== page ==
**Measure the outer cone of light:**The outermost cone of light from a flashlight usually follows the inverse square law better than inner features. Demonstrate measuring the outermost ring of light (and point out the direction in the handout) to reinforce this tip.

**Checking and helping with calculations:**Column 3 converts radii measured in cm (Column 2) into meters. This step makes the brightness results in Column 5 larger and thereby easier to understand and graph. Column 4 is calculated using Column 3 (not Column 2) radii using the equation for circle areas (A = pi*r*r). The values in this column should be small numbers (usually <1) that increase as you go down the column. Column 5 is calculated as 1 divided by AREA, and values should decrease moving down the table. Depending on the class's familiarity with quantitative work, you may need to demonstrate a row of calculations to a group or the whole class (use slide 9). Be ready to show students how to use of the "1/x" button on their calculator to turn Column 4 area into Column 5 brightness.

**Checking graphs:**Graph A (light radius vs. distance from the surface) should be a linear graph that looks like Graph D in the handout. Graph B (light brightness vs. distance from the surface) is an inverse square relationship that looks like Graph C in the handout. Make sure students label their axes and appropriately space numerical values along the axes (less experienced graphers often use even spacing for unevenly distributed values).

**Time management:**Depending on the time invested in the

**Engage,**the length of your period, and the students' comfort with calculations, students may need time at home or at the start of the next class to complete the calculations and graphing steps.

### Explain

20 Minute(s)

Direct students to the **Explain **section of the Measuring and Graphing Light handout.

Display **slide 11**. Show students that Graphs C and D are in the Measuring and Graphing Light handout and are used for answering **Explain **questions. Have students answer questions, either individually or in small groups, before discussing answers as a whole class. Questions 1–6 directly relate to the lab data and involve relatively simple comparisons with Graphs C and D. Questions 7–9 address algebraic and geometrical considerations that are more difficult for some students to answer independently.

Display **slide 12** to discuss **Explain **questions 1–6. Sample answers and clarifications are in the Measuring and Graphing Light (Teacher's Copy) handout. Slide 12 is animated to circle the correct relationships. Go back to slide 11 to visually reinforce the similarities between Graphs A and D and between Graphs B and C.

Display **slide 13 **to discuss **Explain **questions 7–9. It contains an animation of similar triangles that help students visualize the linear relationship between horizontal distance from a surface and the vertical radius of the light circle.

### Extend

20 Minute(s)

Direct students to the **Extend **section of the Measuring and Graphing Light handout.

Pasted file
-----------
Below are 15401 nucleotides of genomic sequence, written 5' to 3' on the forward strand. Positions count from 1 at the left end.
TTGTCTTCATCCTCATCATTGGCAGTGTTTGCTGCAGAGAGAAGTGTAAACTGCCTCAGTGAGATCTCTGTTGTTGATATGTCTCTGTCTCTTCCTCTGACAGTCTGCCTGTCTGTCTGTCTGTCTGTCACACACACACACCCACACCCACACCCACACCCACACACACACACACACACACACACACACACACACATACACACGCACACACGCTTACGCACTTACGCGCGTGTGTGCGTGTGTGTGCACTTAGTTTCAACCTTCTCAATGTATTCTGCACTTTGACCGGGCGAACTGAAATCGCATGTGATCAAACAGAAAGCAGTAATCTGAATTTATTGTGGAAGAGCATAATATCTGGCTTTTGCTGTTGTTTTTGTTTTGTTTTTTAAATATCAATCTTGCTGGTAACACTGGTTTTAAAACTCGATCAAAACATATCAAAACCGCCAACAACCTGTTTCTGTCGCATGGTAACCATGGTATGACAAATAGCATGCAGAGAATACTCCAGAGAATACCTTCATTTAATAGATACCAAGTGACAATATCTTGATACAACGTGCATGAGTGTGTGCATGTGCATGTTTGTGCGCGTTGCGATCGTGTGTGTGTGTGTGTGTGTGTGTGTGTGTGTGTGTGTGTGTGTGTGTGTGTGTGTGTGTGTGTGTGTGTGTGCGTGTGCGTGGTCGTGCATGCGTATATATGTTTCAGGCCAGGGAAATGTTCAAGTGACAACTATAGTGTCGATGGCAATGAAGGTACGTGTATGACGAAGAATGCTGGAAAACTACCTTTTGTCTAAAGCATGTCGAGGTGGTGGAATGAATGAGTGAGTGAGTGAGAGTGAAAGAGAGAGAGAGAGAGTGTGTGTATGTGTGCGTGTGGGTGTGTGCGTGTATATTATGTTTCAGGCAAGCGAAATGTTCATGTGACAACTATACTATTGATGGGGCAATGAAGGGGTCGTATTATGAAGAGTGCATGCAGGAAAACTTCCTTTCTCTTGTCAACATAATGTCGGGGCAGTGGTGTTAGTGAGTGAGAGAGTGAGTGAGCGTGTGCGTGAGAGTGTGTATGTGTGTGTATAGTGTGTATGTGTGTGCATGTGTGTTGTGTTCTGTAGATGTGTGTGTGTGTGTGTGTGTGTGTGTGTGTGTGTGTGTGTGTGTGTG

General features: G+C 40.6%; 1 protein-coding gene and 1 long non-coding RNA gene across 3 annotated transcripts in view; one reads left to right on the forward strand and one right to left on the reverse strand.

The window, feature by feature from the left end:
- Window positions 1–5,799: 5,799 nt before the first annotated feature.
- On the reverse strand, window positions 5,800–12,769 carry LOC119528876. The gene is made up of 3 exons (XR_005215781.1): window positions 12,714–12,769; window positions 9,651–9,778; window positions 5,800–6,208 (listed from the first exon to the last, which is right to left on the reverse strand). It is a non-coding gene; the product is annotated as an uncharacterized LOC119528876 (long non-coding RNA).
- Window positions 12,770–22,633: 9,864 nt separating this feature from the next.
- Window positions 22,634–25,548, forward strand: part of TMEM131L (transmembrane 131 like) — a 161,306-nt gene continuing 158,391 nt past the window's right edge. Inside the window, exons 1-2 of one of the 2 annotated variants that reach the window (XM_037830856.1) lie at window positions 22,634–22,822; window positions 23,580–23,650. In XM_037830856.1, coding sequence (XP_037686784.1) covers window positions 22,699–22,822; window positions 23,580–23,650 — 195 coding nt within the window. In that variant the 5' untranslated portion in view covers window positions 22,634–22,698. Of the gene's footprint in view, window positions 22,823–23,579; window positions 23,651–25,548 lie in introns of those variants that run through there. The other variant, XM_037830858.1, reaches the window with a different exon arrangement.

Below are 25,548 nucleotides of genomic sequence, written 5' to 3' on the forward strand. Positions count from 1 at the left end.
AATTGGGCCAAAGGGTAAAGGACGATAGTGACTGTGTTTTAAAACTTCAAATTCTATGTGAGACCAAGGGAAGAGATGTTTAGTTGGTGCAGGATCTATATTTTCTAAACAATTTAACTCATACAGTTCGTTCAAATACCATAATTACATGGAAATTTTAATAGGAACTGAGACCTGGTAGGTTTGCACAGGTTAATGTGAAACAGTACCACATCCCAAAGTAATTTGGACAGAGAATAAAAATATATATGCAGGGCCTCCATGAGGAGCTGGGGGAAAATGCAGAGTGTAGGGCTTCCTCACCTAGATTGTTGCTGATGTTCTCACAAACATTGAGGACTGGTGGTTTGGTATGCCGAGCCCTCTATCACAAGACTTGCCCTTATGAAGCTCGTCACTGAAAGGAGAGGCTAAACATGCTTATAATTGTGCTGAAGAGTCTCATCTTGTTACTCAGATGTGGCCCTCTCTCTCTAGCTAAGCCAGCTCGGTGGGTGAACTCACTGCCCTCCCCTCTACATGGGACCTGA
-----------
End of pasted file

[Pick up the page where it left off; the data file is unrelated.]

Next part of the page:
Direct students to work on the questions on their own (or in small groups). Students will need or want to research details for a complete understanding of questions 3–6.

After students have worked on the **Extend **questions, use a Gallery Walk to have them report out in small groups and/or run a class discussion using **slides 14–16** as visual aids. Sample answers and clarifications are in the Measuring and Graphing Light (Teacher's Copy) handout.

Display **slide 14** to review **Extend** questions 1–6, which apply the flashlight activity logic to the solar system and the search for planets that could support life.

Display **slide 15** to discuss **Extend **question 7. To further demonstrate the inverse square law and the importance of small distance changes making larger brightness changes, move around the room with a flashlight to show students how brightness changes depending on how far the light is from the students.

Display **slide 16 **to discuss **Extend **questions 8–10, which apply the inverse square law to situations beyond light.

### Evaluate

20 Minute(s)

Direct students to the **Evaluate **section of the Measuring and Graphing Light handout.

Display **slide 17**. Introduce students to the video "Should We Colonize Venus Instead of Mars?" Depending on your preference, have students watch the video as a class or individually. Direct students to use a T-Chart to take notes on the reasons for—and challenges surrounding—the colonization of Venus. The video is about 8 minutes long.

Display **slide 18 **and go over instructions for writing a persuasive letter to the US President advocating the colonization of Venus, Mars, or a solar system alternative. Decide how much time students will have to do additional research and write their letters. Depending on your preference, have students work on this task in class or as homework. Having students write letters in groups is not recommended.

### Resources

K20 Center. (n.d.). Affinity Process. Strategies. https://learn.k20center.ou.edu/strategy/87

K20 Center. (n.d.). Elbow Partners. Strategies. https://learn.k20center.ou.edu/strategy/116

K20 Center. (n.d.). Gallery Walk. Strategies. https://learn.k20center.ou.edu/strategy/118

K20 Center. (n.d.). T-Chart. Strategies. https://learn.k20center.ou.edu/strategy/86

PBS Space Time. (2015, March 4). Should we colonize Venus instead of Mars? [Video]. YouTube. https://www.youtube.com/watch?v=gJ5KV3rzuag

The Verge. (2014, October 16). Can we colonize Mars? - The big future ep. 2. [Video]. YouTube. https://www.youtube.com/watch?v=9yI3U_yCfj8